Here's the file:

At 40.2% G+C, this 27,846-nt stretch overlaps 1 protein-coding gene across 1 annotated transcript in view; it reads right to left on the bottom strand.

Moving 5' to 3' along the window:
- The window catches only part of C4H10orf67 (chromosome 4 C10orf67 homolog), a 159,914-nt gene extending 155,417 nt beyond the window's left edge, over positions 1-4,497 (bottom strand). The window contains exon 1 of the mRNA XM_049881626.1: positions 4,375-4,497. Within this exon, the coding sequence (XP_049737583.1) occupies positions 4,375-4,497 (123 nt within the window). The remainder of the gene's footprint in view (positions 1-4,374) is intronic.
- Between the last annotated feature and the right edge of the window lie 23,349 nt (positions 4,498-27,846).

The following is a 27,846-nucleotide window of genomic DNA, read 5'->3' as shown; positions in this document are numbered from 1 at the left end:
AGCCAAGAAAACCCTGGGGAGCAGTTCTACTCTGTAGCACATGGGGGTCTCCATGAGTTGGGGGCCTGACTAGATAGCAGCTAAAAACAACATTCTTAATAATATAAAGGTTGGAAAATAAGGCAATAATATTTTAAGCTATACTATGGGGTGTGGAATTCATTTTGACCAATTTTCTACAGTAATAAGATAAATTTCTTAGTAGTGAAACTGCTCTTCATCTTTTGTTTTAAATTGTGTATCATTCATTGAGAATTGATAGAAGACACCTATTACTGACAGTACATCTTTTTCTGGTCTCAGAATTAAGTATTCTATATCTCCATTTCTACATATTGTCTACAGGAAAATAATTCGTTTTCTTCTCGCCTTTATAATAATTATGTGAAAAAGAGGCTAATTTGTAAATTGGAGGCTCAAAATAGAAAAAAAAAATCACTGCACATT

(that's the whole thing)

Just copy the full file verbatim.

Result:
At 40.2% G+C, this 27,846-nt stretch overlaps 1 protein-coding gene across 1 annotated transcript in view; it reads right to left on the bottom strand.

Moving 5' to 3' along the window:
- The window catches only part of C4H10orf67 (chromosome 4 C10orf67 homolog), a 159,914-nt gene extending 155,417 nt beyond the window's left edge, over positions 1-4,497 (bottom strand). The window contains exon 1 of the mRNA XM_049881626.1: positions 4,375-4,497. Within this exon, the coding sequence (XP_049737583.1) occupies positions 4,375-4,497 (123 nt within the window). The remainder of the gene's footprint in view (positions 1-4,374) is intronic.
- Between the last annotated feature and the right edge of the window lie 23,349 nt (positions 4,498-27,846).

The following is a 27,846-nucleotide window of genomic DNA, read 5'->3' as shown; positions in this document are numbered from 1 at the left end:
AGCCAAGAAAACCCTGGGGAGCAGTTCTACTCTGTAGCACATGGGGGTCTCCATGAGTTGGGGGCCTGACTAGATAGCAGCTAAAAACAACATTCTTAATAATATAAAGGTTGGAAAATAAGGCAATAATATTTTAAGCTATACTATGGGGTGTGGAATTCATTTTGACCAATTTTCTACAGTAATAAGATAAATTTCTTAGTAGTGAAACTGCTCTTCATCTTTTGTTTTAAATTGTGTATCATTCATTGAGAATTGATAGAAGACACCTATTACTGACAGTACATCTTTTTCTGGTCTCAGAATTAAGTATTCTATATCTCCATTTCTACATATTGTCTACAGGAAAATAATTCGTTTTCTTCTCGCCTTTATAATAATTATGTGAAAAAGAGGCTAATTTGTAAATTGGAGGCTCAAAATAGAAAAAAAAAATCACTGCACATT